The budget includes a $849 million spending plan, $4 million less then this year’s budget with no property tax increase. Jacobs says, this was a difficult budget to develop. The mayor says the drop in revenue meant many of the things they hoped to do, “took a backseat to ensure the continuation of more critical county services”
This is the first time in over a decade the County’s budget has decreased year-over-year. The decrease comes from a $10 million year-over-year reduction in local option sales tax revenue; $850 thousand decrease in gasoline tax revenue; almost $800 thousand less in hotel/motel tax revenue; and fewer dollars coming from the courts and fee offices. Jacobs says the losses are connected to the COVID-19 pandemic as the health department forced businesses to close.
The Mayor’s Compete Address:
Because of the decrease in revenue, the county is seeing a hiring freeze, suspension of salary increases and elimination of work travel. Jacobs says the stock market’s recent drop forced Knox County to contribute an extra $400,000 to the County’s three defined benefit pension plans and draw $3.7 million from the rainy day fund to balance the budget—savings to cover three months of operating costs are still in the fund.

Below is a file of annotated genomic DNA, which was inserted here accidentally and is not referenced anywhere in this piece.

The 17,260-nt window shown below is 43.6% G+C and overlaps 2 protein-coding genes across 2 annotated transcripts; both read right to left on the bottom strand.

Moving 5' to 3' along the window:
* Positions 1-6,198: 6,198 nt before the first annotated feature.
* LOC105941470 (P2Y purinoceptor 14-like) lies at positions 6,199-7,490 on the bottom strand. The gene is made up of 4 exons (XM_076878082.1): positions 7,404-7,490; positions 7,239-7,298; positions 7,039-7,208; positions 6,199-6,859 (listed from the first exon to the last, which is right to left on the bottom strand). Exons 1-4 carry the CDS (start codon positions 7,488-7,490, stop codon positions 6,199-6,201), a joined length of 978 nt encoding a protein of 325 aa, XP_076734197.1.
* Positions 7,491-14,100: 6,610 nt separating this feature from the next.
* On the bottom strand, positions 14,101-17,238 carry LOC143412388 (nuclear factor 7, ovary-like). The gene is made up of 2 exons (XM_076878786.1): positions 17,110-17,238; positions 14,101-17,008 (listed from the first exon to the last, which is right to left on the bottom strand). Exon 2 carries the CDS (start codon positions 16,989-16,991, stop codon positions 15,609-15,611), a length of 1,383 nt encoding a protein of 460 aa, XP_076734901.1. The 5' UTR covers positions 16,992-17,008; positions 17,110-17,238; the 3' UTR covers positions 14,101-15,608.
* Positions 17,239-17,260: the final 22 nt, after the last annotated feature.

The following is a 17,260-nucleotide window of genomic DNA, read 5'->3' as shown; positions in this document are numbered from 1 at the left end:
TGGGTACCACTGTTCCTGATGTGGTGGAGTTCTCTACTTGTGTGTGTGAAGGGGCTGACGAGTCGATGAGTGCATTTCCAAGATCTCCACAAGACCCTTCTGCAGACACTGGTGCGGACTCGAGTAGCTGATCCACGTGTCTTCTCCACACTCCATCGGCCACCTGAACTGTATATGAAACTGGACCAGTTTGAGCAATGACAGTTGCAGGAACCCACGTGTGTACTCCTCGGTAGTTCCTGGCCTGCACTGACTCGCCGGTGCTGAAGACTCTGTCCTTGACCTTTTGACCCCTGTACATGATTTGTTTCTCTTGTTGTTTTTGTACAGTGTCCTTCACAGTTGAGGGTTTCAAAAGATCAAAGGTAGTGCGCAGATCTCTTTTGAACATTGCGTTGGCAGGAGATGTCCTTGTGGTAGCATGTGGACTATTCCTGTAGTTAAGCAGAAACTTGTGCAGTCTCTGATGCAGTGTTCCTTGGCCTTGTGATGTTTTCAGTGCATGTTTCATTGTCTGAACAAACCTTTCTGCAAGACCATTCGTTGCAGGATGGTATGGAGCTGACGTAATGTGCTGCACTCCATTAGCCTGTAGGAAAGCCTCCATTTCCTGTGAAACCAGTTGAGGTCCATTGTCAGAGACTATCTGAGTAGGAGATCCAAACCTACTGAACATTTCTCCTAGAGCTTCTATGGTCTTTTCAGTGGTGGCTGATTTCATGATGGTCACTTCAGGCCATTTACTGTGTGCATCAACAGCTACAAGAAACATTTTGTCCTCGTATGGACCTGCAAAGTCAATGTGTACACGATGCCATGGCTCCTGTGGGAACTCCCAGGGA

The budget does include:
- Step raises for eligible Knox County School employees and funding for the three new elementary schools proposed last year (Lonsdale, Adrian Burnett and Northwest) as well as additions to Brickey-McCloud and Sterchi Elementary schools.
- $4.3 million appropriation from the County General Fund to supplement the current school budget including $750,000 to support the kindergarten intervention program, the Knox County Education Foundation (formerly Great Schools Partnership) and the second year of the School’s literacy program.
- A provision for libraries to purchase more than 4,000 downloadable audiobooks and eBooks as well as 100 educational Launchpad tablets.
- Engineering & Public Works will receive more $77 million for continued infrastructure improvement projects and safety improvements to dangerous roads and intersections, despite the major shortfall in gasoline tax revenue.
- Parks and Recreation will receive funds to repair buildings, fences and other park structures; resurface several playgrounds; and work with the Appalachian Mountain Bike Club to continue maintenance for the county’s 29-mile trail system.
- Defined Service Contracts will be funded at the same level as the current budget.